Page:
September 2013


Planning a renovation isn’t easy. You think you know what you want until you see it on a plan, then all of the sudden you have all these new, great ideas. It is very easy to get carried away with it all and you think if you add a bit here, take from there, make this room bigger, make the hall a little wider, that it won’t all impact the cost. It is easy to get ahead of yourself until you realise you have to pay for it all.

We started the design “process” in April 2013. We had some ideas so we went to the draftsman and he drew up a few plans for us. The first design we chose was this one below, and slowly it evolved over a 10 month process to what we have today. As it stands right now (January 2014) we are still yet to be certified so who knows if will will have to make more changes.


April 2013

From this plan we wanted a few changes so we ended up with the below in May 2013

May 2013
May 2013

We sat on this for a few weeks and then decided we didn’t like the front of the house. We also didn’t like the position of the kitchen. Ok, we didn’t like much about this anymore. At this point we didn’t know what we wanted. We decided to change a few things around and ended up with the below…

June 2013
June 2013

This is basically a entirely new design to what we had before. We liked this design much better so we went with it. The final version of the house is based on this, although we did make a few changes. After a few small tweaks we ended up with this in July…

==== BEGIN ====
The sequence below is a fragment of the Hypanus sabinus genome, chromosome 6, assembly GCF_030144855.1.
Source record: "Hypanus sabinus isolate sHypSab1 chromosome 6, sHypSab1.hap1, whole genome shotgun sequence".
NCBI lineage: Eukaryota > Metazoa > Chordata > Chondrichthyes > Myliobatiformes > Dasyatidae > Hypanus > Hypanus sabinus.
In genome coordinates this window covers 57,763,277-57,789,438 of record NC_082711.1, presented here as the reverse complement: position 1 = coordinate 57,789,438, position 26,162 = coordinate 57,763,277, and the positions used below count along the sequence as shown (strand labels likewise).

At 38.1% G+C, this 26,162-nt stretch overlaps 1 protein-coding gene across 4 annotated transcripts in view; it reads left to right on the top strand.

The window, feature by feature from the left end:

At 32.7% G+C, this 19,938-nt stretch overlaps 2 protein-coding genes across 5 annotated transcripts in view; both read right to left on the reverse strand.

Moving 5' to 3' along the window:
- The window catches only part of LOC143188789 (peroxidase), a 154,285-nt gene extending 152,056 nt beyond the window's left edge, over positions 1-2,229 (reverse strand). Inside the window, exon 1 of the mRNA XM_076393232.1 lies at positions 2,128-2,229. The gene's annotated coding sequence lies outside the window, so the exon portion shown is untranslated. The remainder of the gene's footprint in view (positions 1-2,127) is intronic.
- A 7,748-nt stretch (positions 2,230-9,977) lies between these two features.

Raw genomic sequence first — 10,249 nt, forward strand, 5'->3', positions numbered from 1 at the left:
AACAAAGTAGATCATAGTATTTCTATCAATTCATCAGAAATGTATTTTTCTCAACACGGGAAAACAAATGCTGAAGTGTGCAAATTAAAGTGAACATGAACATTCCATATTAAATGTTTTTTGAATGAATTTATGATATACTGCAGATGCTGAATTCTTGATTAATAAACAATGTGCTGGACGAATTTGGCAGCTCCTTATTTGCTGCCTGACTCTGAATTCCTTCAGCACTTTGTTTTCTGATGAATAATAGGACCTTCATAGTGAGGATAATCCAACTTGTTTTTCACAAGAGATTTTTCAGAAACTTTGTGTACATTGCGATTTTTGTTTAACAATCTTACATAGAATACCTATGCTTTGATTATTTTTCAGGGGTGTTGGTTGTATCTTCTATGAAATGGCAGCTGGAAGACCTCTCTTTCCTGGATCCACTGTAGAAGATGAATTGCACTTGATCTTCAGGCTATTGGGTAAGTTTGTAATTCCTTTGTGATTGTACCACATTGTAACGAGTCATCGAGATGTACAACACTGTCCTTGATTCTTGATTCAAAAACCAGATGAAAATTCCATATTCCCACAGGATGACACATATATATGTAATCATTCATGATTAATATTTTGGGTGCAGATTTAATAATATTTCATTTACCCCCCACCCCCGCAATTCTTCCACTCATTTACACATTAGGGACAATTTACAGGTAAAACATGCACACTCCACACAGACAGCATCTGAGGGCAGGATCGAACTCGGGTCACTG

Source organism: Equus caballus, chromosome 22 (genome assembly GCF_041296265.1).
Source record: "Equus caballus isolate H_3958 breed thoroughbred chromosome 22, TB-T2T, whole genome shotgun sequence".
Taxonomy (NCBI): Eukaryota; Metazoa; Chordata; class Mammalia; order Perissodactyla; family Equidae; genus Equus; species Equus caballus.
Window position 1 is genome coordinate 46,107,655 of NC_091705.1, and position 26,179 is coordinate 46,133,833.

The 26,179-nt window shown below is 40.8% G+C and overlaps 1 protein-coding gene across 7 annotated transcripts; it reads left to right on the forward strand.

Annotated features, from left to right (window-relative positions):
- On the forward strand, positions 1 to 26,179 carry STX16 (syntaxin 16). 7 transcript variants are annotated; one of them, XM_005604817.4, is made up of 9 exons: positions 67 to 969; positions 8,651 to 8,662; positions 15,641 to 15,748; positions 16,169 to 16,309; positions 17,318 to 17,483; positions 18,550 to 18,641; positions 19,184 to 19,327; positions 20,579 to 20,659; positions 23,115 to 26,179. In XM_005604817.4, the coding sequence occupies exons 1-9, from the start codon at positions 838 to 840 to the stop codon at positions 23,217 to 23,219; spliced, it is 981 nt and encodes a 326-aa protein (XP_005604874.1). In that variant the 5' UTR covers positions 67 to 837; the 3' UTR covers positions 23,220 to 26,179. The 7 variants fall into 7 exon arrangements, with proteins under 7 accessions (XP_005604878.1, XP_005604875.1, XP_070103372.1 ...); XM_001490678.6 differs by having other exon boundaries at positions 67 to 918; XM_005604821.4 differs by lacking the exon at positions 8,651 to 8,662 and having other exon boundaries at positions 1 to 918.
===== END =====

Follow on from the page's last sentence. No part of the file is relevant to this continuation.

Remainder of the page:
July 2013
July 2013

Between July and August we made small changes to the above plans and ended up sending them to a builder to quote. Things were moving in the right direction!

Not for long. The builder said due to us extended to the left of the existing house, we would need to change the roof so much that it would probably be cheaper to just knock the house down and start again.

Back to square one. We had a design we linked, it just needed to be made a bit smaller. In September we had this….

September 2013
September 2013

A few more tweaks in October and November. Nothing changed too much and we went back to the builder to get some quotes. The builder came back with a few small changes, mainly around the roof line so we had to redesign it. During this time we also decided that we’d prefer the laundry in the garage as we preferred the rooms to be bigger.

Our latest, and final design is below. After what feels like forever we’ll go to the certifier in the next few weeks and see if we can get these approved so we can start building in March/April. Fingers crossed!


January 2014
January 2014

Apartment or House?

When we started our property search back in 2010 we thought we knew what we wanted. It was an apartment in Sydney’s Inner West. At the time we were looking for something close to the city, cafes, restaurants and a suburb that was trendy. Our search brought us to Summer Hill, Dulwich Hill, Marrickville, Earlwood and surrounding suburbs.